Alarming Increase In UK Male Suicides
One person every two hours takes their own life in the UK. Suicide rates can tell us a lot about our societies and are often quoted by the media when comparing the quality of life in different countries. If this is the case, the UK has witnessed a national tragedy and seems to be doing little about it. Suicide numbers are somehow seen as an indicator of general well-being for a nation as a whole. Any rise in those rates is therefore seen as an important factor in assessing how a country’s health and economic development are benefiting the population. These figures are not just numbers; every single one reflects a personal and social tragedy. With all that in mind, then newly released statistics for suicide rates in the United make grim reading indeed. At first glance, a report by the Office for National Statistics for 2012 shows encouraging signs as there were 64 fewer suicides in 2012 compared to 2011. However, there was a significant increase in 2011 over the previous year. The really worrying trend though is a massive increase in the proportion of male suicides.
Men in the UK are now 3.5 times more likely to kill themselves than women. This is the greatest ratio ever recorded since data was first collected in this form over 30 years ago when the ratio was 1:9. The trends in suicide rates for men and women reveal in stark numbers a changing society. Back in 1981, when the first records began, 2,466 women committed suicide. That’s a rate of 10.4 deaths per 100,000 population. In 2012, there were 1,391 female suicides at a rate of 5.2. This is a very welcome fall of 44 percent.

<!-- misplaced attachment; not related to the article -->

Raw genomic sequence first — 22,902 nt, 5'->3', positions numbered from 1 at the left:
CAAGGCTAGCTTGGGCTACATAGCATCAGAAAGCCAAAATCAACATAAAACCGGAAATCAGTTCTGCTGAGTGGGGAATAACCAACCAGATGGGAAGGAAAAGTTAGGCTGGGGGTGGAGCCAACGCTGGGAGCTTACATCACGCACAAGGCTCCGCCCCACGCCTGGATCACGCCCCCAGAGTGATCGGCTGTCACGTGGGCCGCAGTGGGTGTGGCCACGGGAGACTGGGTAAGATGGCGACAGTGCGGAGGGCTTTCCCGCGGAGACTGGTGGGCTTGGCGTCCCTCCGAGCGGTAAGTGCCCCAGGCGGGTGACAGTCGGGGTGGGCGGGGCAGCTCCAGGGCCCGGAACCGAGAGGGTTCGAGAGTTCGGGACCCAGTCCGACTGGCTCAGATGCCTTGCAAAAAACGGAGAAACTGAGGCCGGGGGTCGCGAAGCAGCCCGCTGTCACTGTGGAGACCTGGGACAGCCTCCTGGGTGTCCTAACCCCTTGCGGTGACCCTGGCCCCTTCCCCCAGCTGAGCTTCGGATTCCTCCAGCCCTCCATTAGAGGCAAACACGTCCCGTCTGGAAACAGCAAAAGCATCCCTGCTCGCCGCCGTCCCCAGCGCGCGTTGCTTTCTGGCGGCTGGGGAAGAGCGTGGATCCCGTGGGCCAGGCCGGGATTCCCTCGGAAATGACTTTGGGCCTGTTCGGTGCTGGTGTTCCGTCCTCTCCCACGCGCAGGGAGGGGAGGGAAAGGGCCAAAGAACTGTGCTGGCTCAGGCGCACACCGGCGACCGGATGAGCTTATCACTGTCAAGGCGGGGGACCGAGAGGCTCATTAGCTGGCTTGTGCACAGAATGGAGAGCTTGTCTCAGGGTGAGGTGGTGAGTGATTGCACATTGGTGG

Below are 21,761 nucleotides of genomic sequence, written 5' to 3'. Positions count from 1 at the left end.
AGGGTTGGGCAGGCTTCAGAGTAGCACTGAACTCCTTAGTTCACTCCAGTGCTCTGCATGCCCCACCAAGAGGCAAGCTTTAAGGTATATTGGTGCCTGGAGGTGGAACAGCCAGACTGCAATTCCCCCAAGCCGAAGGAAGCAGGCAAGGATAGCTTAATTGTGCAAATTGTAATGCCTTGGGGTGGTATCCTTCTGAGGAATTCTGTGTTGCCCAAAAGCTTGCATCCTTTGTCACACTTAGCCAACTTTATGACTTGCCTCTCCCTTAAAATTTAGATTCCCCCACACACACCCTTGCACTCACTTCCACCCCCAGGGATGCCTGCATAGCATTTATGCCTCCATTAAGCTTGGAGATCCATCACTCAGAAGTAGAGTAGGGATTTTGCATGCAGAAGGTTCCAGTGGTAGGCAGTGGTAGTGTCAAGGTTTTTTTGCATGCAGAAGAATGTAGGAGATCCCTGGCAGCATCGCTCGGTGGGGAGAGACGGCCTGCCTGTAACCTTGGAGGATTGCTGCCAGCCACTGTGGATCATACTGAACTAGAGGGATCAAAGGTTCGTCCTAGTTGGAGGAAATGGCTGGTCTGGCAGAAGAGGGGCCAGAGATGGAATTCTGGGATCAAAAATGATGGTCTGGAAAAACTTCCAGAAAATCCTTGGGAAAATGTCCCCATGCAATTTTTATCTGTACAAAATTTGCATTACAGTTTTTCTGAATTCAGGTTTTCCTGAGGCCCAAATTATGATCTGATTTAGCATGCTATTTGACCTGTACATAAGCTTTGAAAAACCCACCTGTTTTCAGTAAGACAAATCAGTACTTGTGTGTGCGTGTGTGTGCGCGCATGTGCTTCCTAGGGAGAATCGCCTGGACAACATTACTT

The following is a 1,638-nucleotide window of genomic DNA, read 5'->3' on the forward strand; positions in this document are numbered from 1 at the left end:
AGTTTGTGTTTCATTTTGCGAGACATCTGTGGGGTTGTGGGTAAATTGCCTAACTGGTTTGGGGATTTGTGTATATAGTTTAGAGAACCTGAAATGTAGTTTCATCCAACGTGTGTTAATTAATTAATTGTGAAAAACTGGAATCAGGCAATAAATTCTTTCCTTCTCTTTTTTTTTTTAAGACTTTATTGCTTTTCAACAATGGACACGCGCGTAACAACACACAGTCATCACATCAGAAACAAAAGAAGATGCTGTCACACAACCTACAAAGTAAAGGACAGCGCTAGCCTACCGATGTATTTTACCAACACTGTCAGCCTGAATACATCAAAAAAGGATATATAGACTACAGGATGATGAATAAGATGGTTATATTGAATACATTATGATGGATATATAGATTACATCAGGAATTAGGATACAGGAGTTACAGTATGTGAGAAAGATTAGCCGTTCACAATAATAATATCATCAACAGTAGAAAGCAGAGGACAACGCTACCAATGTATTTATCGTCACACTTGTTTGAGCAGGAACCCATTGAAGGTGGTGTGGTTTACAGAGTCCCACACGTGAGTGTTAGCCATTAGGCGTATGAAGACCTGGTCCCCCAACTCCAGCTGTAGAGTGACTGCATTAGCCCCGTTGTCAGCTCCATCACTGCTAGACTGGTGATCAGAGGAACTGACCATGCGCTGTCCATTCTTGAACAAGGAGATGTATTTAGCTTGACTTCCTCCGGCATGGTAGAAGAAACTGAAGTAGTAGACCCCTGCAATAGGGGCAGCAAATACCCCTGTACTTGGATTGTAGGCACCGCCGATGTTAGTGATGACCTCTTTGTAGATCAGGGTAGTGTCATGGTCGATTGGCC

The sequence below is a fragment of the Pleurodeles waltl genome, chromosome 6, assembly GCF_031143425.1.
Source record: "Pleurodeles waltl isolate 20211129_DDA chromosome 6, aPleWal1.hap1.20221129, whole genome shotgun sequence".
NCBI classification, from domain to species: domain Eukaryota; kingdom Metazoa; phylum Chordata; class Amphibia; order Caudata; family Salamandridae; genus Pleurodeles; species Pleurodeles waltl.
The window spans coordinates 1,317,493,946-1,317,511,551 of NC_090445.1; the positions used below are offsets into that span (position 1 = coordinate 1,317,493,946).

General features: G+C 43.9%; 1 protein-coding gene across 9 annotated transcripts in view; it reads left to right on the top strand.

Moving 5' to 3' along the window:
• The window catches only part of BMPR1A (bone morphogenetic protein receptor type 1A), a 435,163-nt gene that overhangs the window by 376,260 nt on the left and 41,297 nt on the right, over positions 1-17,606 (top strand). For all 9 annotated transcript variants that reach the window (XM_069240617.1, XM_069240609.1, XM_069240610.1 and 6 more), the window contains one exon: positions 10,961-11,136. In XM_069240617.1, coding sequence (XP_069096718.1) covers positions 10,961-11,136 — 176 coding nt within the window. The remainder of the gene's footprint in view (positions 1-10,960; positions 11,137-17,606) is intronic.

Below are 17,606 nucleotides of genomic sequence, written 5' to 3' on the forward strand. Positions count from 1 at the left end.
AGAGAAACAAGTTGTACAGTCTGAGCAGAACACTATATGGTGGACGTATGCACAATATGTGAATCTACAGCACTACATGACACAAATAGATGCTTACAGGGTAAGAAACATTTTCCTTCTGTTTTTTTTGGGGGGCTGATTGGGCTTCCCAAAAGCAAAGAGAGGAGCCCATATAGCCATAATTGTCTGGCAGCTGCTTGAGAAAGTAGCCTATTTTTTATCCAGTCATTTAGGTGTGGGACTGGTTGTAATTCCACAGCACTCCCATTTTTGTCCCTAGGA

Figures for men tell a totally different story. In 1981, 4,129 men committed suicide and the rate was 19.8 per 100,000. But in 2012 the figures were 4,590 and 18.2; the actual number of deaths had gone up and the rate had dropped only slightly. In spite of three decades of trying to tackle the problem, and some success in reducing female suicides, these figures should be a matter of national alarm. The worst affected group is the 40-44 year old male. Another high risk factor is socio-economic status, with those at the bottom of the ladder far more prone to take their own lives. In fact, since 2007 the suicide rate has generally increased in approximate proportion to the worsening economic climate. The unemployed are 2 to 3 times more likely to commit suicide than those in work. The recession really has claimed too many lives. Various attempts have been made to explain the situation. Mental health experts and charities like the Samaritans have postulated that men are victims of their own perceived masculinity, feeling an immense sense of failure if they don’t live up to their expectations of success in work or relationships. They are then more prone to turn to drink or drugs. They have far less confidence and belief in therapy and counseling than women and therefore usually only seek help, if at all, when in a state of crisis.
It seems obvious that there is an urgent need to address this problem with a clearly defined strategy aimed at the determining the causes of the problem and implementing a concerted programmer aimed at getting help to those who need it most before it is too late and before too many lives are lost. Instead, as yet, there is only a deafening silence.
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